Which Business Structure is Right for My Company?

Which Business Structure is Right for My Company?

It’s very important that you choose the right company structure when starting out in the business world. There can be a great many impacts on your company which are all devoutly derived from the structure that you choose to do business under. For instance, your taxes will be strongly affected, your ability to raise money for the company will be affected, and if you happen to be sued, company structure will have strong implications there also. In order to make the right choice for your company structure, you should consider some of the following advantages and disadvantages of each business structure.

 

C-Corporation

A C-Corporation can protect you from personal liability, and can make it easy for you to raise capital by selling stock and other means, since this is not prohibited by law. However it’s fairly expensive to form a C-Corporation, and the business structure is subject to higher taxes and much more extensive paperwork, which is required by government authorities.

 

S-Corporation

An S-Corporation also provides protection for personal liability, and when filing tax returns company tax information can be included right along on your personal tax filing, so there’s an ease of filing advantage. However, not all companies are eligible to be formed under an S-Corporation structure, so precise requirements need to be observed before this structure can be chosen.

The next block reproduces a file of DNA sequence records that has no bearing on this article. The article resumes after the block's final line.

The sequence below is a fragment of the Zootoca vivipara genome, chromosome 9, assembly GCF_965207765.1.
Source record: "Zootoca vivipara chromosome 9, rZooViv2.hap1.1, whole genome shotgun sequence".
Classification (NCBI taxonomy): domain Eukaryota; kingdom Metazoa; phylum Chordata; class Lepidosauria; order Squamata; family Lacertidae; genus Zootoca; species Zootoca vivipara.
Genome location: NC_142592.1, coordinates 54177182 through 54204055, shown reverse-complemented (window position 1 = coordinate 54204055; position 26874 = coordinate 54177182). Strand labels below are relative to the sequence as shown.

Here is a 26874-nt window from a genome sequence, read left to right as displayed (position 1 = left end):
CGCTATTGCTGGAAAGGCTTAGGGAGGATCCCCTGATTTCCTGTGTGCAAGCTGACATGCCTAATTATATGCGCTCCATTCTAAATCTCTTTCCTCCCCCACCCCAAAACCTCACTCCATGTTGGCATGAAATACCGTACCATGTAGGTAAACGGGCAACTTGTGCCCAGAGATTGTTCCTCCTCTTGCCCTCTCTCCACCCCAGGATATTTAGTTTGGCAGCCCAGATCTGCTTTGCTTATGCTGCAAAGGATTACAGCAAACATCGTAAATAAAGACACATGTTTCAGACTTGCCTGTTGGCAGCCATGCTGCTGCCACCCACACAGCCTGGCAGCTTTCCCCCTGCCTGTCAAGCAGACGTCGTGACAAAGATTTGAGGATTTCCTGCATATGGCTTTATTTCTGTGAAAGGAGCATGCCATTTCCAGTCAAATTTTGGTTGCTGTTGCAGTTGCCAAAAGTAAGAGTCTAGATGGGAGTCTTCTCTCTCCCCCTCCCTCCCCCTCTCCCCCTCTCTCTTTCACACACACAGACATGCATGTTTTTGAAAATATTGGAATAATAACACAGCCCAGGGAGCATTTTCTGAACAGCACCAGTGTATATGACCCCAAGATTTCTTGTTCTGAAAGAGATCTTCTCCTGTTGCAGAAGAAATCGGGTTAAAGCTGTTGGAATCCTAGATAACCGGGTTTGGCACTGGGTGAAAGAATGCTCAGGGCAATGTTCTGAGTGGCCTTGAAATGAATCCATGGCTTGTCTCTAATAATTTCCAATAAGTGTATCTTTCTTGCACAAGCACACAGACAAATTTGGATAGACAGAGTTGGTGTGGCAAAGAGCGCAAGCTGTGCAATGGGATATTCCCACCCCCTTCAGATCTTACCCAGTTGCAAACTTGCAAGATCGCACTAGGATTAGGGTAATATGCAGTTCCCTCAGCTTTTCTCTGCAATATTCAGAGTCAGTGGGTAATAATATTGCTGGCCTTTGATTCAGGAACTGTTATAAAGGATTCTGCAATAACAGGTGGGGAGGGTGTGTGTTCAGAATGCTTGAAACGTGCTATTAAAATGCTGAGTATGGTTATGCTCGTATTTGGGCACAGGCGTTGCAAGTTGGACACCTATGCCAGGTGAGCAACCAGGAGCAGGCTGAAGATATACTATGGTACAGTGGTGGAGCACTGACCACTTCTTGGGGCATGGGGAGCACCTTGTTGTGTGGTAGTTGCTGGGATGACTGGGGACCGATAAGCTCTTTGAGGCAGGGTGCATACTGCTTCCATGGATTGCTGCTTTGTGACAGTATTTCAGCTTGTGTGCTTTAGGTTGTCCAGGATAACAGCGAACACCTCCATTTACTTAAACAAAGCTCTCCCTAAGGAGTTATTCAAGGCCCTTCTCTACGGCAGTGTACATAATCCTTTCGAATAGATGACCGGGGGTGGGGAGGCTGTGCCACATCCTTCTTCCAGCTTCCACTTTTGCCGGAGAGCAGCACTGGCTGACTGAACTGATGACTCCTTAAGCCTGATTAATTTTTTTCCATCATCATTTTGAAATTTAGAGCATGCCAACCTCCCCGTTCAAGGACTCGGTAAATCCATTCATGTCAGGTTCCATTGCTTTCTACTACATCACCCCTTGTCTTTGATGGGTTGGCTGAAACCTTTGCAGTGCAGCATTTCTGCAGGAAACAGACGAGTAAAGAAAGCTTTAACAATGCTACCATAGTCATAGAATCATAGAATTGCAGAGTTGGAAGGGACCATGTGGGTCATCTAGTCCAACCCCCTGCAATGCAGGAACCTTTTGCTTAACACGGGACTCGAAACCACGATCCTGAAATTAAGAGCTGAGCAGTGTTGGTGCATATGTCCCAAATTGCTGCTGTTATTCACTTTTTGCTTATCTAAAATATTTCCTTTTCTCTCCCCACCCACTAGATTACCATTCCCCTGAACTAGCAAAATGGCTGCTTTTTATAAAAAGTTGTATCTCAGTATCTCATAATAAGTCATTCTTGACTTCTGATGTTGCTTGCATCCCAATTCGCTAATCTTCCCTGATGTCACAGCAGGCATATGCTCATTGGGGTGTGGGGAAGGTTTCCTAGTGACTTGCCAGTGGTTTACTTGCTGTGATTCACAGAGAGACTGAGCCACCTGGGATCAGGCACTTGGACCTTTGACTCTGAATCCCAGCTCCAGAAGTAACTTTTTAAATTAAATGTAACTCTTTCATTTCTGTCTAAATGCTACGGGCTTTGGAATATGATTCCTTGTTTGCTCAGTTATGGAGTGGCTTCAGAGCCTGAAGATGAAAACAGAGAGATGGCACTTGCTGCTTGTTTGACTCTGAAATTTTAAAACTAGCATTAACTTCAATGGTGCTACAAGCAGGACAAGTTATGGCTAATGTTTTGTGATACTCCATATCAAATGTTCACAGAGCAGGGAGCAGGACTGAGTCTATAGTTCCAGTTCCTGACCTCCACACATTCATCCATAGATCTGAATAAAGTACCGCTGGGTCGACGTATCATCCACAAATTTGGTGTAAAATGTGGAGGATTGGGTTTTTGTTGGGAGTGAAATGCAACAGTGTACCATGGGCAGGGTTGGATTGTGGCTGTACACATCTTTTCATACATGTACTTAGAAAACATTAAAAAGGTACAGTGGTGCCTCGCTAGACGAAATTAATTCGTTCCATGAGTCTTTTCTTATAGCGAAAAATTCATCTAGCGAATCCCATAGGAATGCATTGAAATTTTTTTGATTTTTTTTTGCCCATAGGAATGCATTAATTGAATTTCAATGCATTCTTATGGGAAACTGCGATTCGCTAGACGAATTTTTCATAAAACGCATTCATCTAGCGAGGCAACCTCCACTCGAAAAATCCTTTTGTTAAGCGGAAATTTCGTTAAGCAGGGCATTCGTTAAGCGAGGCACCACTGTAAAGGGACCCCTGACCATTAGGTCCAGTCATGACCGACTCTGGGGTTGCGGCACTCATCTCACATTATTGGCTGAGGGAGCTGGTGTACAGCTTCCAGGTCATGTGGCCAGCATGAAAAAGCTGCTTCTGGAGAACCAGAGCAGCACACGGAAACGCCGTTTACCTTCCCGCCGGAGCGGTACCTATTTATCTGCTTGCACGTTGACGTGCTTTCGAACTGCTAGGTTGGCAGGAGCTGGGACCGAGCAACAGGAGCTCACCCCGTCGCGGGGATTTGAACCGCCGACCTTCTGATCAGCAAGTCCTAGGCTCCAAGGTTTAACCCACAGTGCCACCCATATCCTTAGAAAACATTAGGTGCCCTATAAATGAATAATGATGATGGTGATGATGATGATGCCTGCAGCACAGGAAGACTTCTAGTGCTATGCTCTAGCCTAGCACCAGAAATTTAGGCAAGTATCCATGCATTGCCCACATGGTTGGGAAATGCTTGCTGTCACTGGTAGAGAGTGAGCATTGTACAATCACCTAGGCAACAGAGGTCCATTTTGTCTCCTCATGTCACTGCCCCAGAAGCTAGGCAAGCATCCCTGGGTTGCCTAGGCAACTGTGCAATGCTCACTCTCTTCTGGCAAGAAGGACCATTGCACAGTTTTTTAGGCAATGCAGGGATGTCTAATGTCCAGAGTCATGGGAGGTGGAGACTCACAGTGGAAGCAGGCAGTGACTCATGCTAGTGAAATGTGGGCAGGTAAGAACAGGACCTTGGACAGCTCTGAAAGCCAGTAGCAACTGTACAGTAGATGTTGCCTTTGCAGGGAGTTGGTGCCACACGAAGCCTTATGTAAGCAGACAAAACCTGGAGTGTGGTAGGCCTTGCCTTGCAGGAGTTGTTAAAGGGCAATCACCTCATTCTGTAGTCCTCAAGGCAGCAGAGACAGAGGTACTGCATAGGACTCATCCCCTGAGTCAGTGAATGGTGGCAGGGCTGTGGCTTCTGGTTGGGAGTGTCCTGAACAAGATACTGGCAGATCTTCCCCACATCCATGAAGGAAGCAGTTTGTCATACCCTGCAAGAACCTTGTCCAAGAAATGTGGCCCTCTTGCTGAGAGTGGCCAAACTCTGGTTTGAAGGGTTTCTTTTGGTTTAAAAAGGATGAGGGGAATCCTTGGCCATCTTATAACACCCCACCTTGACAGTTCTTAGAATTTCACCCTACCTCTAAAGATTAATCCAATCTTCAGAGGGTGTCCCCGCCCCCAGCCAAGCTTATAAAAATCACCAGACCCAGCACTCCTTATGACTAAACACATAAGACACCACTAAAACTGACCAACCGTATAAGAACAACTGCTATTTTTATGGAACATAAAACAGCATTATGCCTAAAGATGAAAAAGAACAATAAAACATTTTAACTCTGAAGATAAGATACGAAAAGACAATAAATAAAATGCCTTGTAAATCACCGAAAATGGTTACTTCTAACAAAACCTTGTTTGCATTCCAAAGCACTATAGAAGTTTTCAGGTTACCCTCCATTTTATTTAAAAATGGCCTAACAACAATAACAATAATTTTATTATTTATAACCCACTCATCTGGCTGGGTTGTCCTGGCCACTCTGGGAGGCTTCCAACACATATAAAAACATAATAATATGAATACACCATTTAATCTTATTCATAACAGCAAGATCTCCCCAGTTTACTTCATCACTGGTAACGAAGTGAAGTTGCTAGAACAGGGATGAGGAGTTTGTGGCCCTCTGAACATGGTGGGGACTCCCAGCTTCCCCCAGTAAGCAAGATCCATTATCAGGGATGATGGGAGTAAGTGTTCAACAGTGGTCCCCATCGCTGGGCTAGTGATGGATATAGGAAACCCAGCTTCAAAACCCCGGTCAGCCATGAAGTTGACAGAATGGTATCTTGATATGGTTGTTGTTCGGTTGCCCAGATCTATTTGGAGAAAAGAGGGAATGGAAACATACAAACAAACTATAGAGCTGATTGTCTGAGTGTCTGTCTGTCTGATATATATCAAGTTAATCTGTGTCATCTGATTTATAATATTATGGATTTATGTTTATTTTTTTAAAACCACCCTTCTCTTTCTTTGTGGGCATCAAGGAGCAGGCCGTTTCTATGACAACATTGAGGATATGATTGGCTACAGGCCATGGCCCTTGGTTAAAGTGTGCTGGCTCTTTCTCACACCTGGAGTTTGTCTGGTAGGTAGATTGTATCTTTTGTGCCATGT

Limited Liability Company

A limited liability company (LLC) offers personal liability protection and the advantage of far less record-keeping than any kind of corporation. It’s also very easy to separate responsibilities and profits among the individual members of an LLC. One of the drawbacks to this business structure is that you can’t raise money for venture capital by selling stock. Another drawback is that all income of LLC members is subject to self-employment tax, which is not the case with either an S-Corporation or a C-Corporation.

 

Partnership

A general partnership might be a good business structure choice when there are multiple owners involved. This structure requires very little paperwork, and control and profits of the business are determined by the partners. Tax filing passes through to the personal income tax returns of each member, and there’s no real separation between business liability and personal liability. This means that personal assets are exposed in the event of any kind of litigation, and it is one of the business structures which does not allow for ease of fundraising.

 

Sole Proprietorship

A sole proprietorship is the single most common business structure chosen by startup owners. It requires very little paperwork to get the business started, and the owner retains complete control over operations. Profits can be filed on personal tax returns easily, because there’s no real separation between business and personal liability. A drawback of this is that in the event of any kind of litigation, your personal assets are not protected as they might be in an LLC or in a corporation kind of business structure. There is also very limited potential for raising money from investors in a sole proprietorship.

 

You need all the help you can get to run a small business successfully.  Doerhoff & Associates is happy to help.  We strive to provide what you really want and need, a unique and customized set of services to fill the gap and support you, the business owner.